I’ve heard people say that you should have watched 800 dance performances before you begin as a critic. I’d only seen about 250 when I began. I’ve heard other people say you should have been watching dance for twenty years. I’d been going frequently for less than two. A friend of mine said the other night that “There’s no such thing as a good young critic.” Her point was that a critic who’s only seen three Ophelias doesn’t know enough, whereas someone who’s seen 20 does. Well, even now that I’ve seen more than twenty Ophelias, I still don’t agree. I would rather read a fresh critic coming new to the art form with all his/her wits than an old-fart critic who’s tedious to read. Those ideas about experience propose that a critic must be an expert. I, however, believe that criticism begins not in knowledge but in ignorance. You can’t prepare for a new ballet, a new dancer, a new play, a new work of music, a new trend. Expertise won’t help you with the new; but an open mind will. And actually you can’t prepare for the qualities that will make your 300th “Swan Lake” different from the previous 299. My second answer, however, may seem to contradict my first. A critic should use all the experience he/she has. I’ve always thought historically, and I happen to have a very detailed and extensive memory, so I’ve always made a lot of use both of research and experience. For me, criticism is certainly the first stage of history, and I go on re-thinking a great many of the past performances I’ve seen, even after more than thirty years.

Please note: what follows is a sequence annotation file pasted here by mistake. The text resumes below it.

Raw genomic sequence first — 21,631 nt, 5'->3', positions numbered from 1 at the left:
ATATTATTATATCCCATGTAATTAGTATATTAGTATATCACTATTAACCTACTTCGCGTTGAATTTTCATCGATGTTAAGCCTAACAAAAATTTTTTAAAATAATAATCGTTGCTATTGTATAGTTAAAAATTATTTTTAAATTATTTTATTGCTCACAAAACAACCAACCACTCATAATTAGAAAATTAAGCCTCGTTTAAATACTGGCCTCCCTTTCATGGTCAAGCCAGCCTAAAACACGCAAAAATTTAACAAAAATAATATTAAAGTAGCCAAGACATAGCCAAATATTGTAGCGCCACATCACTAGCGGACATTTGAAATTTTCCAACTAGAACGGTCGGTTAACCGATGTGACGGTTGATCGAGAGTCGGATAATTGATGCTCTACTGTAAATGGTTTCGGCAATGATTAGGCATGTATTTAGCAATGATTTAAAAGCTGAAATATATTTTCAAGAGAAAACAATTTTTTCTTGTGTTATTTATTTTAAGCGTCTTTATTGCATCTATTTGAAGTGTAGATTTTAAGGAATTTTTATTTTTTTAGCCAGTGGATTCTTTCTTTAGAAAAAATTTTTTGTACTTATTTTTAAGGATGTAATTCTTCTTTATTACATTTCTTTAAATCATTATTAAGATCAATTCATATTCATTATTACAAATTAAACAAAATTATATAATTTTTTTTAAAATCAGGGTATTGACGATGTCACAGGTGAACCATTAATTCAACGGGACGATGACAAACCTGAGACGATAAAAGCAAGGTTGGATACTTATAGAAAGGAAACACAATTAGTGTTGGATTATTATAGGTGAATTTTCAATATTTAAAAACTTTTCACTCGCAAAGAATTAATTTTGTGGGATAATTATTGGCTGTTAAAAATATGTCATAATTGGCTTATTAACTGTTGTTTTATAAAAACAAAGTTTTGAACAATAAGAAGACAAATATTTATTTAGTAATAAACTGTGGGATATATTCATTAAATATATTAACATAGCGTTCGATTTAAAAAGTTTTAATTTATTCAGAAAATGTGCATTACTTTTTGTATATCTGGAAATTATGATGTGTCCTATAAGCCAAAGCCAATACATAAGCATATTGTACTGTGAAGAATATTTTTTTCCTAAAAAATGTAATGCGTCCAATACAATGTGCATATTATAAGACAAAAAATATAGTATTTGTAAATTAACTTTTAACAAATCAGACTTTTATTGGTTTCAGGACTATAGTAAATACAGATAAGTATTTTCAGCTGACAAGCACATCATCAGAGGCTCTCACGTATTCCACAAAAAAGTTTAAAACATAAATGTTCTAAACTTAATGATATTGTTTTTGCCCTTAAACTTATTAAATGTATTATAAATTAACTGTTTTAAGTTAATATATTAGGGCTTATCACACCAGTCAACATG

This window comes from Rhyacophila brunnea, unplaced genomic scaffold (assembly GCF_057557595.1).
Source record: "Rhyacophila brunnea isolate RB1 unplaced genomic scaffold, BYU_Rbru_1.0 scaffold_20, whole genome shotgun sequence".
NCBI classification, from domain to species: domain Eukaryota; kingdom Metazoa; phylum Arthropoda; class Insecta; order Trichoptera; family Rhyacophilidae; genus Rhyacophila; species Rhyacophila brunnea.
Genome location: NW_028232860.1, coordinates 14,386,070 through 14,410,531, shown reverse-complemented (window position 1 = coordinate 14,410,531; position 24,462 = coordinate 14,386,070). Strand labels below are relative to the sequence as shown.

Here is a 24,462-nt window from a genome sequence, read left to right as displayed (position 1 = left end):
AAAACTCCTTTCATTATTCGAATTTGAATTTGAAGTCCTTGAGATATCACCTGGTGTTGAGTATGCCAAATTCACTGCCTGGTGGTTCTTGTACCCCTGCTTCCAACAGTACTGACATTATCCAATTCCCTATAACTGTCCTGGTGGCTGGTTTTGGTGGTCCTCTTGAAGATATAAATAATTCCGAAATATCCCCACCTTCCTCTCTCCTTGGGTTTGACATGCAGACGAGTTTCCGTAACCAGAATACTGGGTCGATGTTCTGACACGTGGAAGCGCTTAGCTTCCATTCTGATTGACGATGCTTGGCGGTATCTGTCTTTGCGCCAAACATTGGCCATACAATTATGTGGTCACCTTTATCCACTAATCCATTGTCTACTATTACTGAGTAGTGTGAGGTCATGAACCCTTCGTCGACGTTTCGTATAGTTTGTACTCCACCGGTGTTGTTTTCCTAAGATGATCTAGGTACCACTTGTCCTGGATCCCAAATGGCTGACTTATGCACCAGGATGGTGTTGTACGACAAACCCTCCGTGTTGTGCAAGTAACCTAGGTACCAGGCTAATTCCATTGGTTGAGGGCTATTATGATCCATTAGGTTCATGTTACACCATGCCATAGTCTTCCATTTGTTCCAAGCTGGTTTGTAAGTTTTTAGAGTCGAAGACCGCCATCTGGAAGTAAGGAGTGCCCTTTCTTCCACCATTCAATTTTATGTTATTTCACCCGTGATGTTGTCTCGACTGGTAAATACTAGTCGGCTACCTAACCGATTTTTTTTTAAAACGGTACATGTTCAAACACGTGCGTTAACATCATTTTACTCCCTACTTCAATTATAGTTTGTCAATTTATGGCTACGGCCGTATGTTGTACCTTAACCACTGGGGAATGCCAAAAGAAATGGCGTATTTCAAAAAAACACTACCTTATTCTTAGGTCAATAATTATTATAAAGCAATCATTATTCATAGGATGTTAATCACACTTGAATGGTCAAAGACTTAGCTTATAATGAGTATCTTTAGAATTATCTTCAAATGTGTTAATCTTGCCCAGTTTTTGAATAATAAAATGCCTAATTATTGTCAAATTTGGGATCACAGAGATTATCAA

The article excerpt above was taken from the free arts digest “You’ve Cott Mail.”